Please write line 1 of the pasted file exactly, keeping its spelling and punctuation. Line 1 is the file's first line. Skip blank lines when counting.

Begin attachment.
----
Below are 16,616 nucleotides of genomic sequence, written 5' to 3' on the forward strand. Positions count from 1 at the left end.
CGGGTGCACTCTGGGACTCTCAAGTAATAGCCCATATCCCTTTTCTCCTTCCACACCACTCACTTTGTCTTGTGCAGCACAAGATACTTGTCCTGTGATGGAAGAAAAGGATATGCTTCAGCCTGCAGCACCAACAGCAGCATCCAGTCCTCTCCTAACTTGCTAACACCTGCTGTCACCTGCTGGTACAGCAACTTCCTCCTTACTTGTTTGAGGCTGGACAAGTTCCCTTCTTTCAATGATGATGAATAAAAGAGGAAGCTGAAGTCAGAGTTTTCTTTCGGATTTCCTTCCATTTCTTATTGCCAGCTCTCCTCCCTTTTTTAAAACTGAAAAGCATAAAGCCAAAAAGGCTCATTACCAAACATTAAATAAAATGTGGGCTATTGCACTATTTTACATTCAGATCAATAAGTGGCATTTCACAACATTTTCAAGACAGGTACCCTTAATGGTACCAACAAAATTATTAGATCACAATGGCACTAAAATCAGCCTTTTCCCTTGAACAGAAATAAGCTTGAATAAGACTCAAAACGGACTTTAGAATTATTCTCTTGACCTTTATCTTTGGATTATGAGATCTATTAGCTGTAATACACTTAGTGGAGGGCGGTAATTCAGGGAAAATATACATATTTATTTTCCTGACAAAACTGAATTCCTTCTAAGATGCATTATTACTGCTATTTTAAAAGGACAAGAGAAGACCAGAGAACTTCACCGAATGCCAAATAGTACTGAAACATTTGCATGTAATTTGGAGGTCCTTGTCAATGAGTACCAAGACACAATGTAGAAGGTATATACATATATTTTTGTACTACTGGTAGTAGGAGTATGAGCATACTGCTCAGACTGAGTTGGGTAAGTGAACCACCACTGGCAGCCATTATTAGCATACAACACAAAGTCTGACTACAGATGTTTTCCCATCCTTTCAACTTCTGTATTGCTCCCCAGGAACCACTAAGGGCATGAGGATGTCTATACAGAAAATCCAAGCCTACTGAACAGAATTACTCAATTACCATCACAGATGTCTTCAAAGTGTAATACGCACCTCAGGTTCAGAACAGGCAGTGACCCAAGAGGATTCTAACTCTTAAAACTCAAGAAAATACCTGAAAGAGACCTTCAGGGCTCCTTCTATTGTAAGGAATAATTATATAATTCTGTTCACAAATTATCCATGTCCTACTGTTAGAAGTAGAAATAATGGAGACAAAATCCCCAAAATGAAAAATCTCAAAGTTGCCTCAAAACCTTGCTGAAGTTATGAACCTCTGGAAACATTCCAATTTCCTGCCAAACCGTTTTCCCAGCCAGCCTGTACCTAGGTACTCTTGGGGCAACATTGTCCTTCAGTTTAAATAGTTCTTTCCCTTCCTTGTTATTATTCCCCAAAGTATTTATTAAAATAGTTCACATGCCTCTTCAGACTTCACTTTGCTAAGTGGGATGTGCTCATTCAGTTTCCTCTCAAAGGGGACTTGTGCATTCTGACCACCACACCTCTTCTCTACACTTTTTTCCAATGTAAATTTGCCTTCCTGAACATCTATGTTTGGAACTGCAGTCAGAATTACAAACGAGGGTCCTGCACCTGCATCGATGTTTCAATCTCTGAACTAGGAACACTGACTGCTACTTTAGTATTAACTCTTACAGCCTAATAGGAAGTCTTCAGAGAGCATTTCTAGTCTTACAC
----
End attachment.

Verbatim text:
Below are 16,616 nucleotides of genomic sequence, written 5' to 3' on the forward strand. Positions count from 1 at the left end.